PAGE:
Love should never be an excuse. It should not be an excuse to control the other. Limit him or her. Generate guilt. Manipulate … Love is free or it is not. Unfortunately, the line between love and possession is often so fine that it is not difficult to cross it.
For this reason, when someone justifies his possessive behavior by saying that he or her loves us a lot and even assumes the power to make decisions in our place, affirming that he or she does it for “our good”, all the alarms should go off.
Possessive love that arises from the ego
When someone tells us that he or she loves us very much, his or her words generate an emotional resonance, so that we overlook the fact that it is a poor excuse. We do not realize that possessive love can become a straitjacket that, although it can be sweet at times, does not stop restricting and limiting us.
Possessive love is the expression of an ego that tries to satisfy itself through the other and the relationship. The problem is that the ego usually has a very limited vision of the reality, it only accepts its point of view and its way of loving.
The ego wants things to go according to its plans, the world to bend to its wishes, and if something doesn’t meet its expectations, it is likely to throw a tantrum, like a small child. That is the reason why the ego will try to control the loved one.
The control mechanism he resorts to is love. He or she uses love as a throwing weapon to adjust the relationship to his or her schemes because, deep down, he or she believes that everything is valid when one loves. Thus he or she ends up using love to justify his or her possessive behaviors and in some cases even becomes a commodity of change.
That possessive love can be presented with different masks in a relationship between two people:
• He or she needs us to satisfy his or her wishes while ours are continually relegated to the background
• He or she resorts to manipulation mechanisms such as emotional blackmail, threats or even the use of silence to get what he or she wants
• He or she pretends to be a victim, making us feel guilty because we don’t love him or her as much as he or she supposedly loves us.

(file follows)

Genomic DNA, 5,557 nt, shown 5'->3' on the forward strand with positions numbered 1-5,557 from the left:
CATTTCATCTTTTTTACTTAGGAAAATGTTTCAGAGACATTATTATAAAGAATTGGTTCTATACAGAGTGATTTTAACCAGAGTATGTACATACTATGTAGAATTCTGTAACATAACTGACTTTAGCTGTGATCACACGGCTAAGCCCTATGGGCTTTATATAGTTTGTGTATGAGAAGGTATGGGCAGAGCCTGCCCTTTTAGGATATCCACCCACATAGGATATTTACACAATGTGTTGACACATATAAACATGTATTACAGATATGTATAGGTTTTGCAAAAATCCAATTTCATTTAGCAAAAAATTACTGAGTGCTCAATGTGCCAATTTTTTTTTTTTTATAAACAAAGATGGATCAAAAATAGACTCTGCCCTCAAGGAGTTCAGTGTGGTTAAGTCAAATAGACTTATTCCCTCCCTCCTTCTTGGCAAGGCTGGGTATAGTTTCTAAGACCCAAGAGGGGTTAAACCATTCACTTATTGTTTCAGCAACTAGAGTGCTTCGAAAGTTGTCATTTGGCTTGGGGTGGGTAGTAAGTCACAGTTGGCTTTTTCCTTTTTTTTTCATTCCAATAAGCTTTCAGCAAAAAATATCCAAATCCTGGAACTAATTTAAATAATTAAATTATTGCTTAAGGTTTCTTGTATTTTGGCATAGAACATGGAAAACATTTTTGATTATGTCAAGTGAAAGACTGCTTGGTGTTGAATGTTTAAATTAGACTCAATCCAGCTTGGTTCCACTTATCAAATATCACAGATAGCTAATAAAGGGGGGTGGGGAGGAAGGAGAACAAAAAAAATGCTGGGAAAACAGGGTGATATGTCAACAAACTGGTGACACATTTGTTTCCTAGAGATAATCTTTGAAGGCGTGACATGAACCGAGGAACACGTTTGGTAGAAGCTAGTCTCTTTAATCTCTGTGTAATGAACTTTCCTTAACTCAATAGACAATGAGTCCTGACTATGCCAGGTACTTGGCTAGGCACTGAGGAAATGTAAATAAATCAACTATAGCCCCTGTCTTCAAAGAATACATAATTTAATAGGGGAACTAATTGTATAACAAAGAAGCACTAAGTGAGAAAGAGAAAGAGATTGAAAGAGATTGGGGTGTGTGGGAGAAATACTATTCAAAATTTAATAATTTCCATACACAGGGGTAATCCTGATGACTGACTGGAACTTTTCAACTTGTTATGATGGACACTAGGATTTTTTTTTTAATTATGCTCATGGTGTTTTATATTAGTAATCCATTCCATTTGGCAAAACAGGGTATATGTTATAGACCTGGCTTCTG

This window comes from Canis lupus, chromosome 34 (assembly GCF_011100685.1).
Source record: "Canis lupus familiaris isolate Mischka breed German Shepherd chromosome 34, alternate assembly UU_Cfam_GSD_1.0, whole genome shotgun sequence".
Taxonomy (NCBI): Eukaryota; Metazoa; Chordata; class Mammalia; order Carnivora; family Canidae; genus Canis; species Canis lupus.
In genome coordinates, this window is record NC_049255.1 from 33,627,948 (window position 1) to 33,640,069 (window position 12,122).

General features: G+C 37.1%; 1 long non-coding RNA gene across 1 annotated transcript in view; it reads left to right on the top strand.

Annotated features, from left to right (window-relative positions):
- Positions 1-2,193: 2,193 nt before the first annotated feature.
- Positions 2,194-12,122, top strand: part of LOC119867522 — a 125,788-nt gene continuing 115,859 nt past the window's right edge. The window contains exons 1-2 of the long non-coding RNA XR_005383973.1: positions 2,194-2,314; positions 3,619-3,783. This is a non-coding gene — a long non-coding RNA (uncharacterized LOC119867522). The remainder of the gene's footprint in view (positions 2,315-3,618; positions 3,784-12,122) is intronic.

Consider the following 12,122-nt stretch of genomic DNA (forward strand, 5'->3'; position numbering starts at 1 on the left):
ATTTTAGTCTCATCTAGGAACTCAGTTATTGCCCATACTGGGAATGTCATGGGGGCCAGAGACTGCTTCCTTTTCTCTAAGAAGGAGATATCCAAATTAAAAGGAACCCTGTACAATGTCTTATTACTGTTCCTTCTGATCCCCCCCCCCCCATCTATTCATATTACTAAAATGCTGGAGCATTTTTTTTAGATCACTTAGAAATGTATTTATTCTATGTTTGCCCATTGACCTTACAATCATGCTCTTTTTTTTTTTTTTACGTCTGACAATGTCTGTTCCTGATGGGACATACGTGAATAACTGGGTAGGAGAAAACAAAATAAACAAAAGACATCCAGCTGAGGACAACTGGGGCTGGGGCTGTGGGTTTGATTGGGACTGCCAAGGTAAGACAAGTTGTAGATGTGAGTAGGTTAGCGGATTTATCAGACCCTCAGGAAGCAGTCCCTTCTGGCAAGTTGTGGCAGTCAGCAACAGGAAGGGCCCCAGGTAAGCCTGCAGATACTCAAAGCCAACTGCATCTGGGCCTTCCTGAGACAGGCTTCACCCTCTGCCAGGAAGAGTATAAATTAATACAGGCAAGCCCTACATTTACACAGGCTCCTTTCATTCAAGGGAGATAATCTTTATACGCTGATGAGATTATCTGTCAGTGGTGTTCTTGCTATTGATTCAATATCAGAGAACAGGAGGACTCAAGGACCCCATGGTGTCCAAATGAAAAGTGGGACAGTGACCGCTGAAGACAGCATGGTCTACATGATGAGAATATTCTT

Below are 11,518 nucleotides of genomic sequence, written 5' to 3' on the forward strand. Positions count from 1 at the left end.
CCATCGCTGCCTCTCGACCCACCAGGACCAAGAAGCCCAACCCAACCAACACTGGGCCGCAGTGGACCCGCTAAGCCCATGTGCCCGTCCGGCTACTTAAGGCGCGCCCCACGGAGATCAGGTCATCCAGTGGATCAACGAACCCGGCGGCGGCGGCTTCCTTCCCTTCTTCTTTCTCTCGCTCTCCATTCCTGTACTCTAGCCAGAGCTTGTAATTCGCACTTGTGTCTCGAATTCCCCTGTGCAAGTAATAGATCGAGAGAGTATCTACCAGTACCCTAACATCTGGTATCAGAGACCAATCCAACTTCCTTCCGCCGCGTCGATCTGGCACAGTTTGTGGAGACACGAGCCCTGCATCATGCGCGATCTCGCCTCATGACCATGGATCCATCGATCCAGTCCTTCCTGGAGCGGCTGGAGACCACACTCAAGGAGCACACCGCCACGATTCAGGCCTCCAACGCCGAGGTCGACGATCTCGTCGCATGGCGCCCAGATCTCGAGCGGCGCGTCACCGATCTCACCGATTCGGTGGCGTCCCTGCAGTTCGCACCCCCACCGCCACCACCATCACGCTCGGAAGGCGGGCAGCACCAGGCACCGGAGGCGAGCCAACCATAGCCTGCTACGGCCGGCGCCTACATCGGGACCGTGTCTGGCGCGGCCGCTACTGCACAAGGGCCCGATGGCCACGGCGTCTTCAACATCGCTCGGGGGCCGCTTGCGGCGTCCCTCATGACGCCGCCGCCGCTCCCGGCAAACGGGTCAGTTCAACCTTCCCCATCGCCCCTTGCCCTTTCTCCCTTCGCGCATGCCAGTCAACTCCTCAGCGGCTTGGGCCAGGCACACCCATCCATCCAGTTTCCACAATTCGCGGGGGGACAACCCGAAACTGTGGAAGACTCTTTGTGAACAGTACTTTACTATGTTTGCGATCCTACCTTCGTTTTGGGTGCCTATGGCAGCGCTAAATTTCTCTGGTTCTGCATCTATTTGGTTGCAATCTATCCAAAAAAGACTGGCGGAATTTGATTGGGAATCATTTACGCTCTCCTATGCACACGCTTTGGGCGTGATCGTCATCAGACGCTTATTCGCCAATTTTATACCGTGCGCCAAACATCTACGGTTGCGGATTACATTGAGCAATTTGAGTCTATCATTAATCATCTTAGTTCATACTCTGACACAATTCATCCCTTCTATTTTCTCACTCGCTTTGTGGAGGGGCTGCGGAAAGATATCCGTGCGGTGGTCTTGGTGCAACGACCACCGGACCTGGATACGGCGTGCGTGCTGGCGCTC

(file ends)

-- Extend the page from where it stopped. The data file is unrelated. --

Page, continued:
• He or she develops controlling and vigilant behaviors, to the point of wanting to make decisions for us, arguing that it is for our good and the relationship.
Possessive love does not respect the other or seek hiso r her fulfillment, but wants to hold him or her hostage to satisfy the demands of the ego. Therefore, it is not surprising that different studies have found that in love, possessive behaviors and jealousy often lead to an unsatisfactory relationship and destructive behaviors.
Learning to love
In life, quantity tends to be preferred to quality. It is easier to count than to appreciate. Talking in terms of quantity is easier than diving into the rich universe of adjectives that we could use to qualify things. That is why many times we end up prioritizing quantity over quality. However, love is not measured, it is felt.
Love is not a competition. We do not win someone’s affection by loving him or her more, but by loving him or her better. Loving better means opening up to that sea of small qualitative details that enrich a relationship beyond the restricted terms of “much” or “little”.
Loving better means being able to deactivate our ego to allow the other person to love us with total freedom. Loving better means supporting the growth of the other, encouraging him or her to fly with his or her own wings. Loving better means leaving room for spontaneity and authenticity, rather than wanting to control everything.
Mature love is one that is offered freely and respects the freedom of the other, so that each personal project has a place in the relationship. It implies recognizing that connecting emotionally with someone does not mean having power or rights over that person.
Leaving possessive love behind for developing mature love
Most of us experience some fear and insecurity in our relationships. As soon as we have something, we are gripped by the fear of losing it. These feelings can arise from deeper struggles or even from our childhood. A study carried out at the University of Houston, for example, revealed that people with an anxious style of attachment tend to be more jealous, trust their partner less and are more prone to practice psychological abuse.
Low self-esteem, low self-confidence, fear of rejection or even a weak ego that needs to continually reaffirm itself can be at the base of those emotions that generate the desire for controlling. However, some people, instead of exploring where those feelings come from, simply project them onto us and begin to control us, hoping to alleviate those painful feelings.
Unfortunately, because those feelings are ingrained in their life history, they rarely, if ever, manage to obtain the reassurance that they seek by applying those defense mechanisms. Instead, they limit themselves to repeating maladaptive patterns that they have learned and that carry over into their current relationships, quitting the psychological oxygen to their partner, friends or children.
Realizing that these insecurities come from the past is an important step in shedding their burden so that they no longer guide decisions and behaviors. But it is also important to develop personal dignity; that is, be aware that we are all worthy of being loved. When we love each other enough, we don’t need to bind anyone with a straitjacket. Then love takes the qualitative leap and we stop thinking about how much we love to focus on how we love.
Rodriguez, L. M. et. Al. (2015) The Price of Distrust: Trust, Anxious Attachment, Jealousy, and Partner Abuse. Partner Abuse; 6(3): 298–319.
Elphinston, R. A. et. Al. (2013) Romantic Jealousy and Relationship Satisfaction: The Costs of Rumination. Western Journal of Communication; 77: 293-304.